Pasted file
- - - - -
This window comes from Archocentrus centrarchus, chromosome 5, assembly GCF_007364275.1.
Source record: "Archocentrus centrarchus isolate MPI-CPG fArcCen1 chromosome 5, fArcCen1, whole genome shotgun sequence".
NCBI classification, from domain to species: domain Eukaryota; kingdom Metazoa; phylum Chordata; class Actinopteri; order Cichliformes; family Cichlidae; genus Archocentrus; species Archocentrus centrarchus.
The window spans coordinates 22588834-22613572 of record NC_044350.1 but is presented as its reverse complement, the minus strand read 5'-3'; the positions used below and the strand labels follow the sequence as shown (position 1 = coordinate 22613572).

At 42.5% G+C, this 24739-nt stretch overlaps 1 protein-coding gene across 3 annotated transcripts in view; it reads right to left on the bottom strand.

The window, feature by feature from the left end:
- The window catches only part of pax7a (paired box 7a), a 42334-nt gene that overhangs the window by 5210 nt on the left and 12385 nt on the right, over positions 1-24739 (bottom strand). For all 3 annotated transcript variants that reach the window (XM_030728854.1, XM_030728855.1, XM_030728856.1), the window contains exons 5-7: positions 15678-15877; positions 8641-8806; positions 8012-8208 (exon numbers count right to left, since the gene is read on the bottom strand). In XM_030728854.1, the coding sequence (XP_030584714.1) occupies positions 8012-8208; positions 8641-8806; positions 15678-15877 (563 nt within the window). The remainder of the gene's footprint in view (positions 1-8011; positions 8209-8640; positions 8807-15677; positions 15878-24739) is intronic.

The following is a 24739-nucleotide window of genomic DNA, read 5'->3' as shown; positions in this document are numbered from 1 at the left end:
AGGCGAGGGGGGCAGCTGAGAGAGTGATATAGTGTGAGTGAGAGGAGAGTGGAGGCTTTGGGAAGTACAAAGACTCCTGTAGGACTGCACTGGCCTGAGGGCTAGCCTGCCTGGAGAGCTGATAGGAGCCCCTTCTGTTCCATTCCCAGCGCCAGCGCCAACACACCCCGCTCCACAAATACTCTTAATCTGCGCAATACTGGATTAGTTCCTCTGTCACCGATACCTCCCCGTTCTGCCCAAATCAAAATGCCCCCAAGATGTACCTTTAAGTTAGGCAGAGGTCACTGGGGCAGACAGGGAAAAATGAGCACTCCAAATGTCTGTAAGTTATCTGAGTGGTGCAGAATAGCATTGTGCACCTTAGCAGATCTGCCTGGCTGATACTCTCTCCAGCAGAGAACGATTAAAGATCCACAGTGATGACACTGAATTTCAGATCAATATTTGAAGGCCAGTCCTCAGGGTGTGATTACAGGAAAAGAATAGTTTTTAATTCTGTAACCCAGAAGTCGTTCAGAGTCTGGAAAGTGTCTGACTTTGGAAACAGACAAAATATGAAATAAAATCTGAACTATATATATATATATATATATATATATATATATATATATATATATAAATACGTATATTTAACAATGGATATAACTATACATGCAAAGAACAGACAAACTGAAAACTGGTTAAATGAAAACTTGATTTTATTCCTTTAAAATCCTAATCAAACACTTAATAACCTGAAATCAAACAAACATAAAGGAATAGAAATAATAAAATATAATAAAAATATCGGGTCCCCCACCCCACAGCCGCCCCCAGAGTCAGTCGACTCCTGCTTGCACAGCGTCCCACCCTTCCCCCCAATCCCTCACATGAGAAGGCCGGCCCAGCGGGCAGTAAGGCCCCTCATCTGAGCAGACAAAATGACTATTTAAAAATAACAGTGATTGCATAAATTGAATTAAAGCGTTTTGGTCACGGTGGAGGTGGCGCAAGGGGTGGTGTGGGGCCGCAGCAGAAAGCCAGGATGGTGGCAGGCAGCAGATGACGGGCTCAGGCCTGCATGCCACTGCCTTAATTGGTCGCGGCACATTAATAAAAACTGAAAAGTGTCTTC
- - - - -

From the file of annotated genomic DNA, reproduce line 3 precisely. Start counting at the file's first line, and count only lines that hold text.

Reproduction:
NCBI classification, from domain to species: domain Eukaryota; kingdom Metazoa; phylum Chordata; class Actinopteri; order Cichliformes; family Cichlidae; genus Archocentrus; species Archocentrus centrarchus.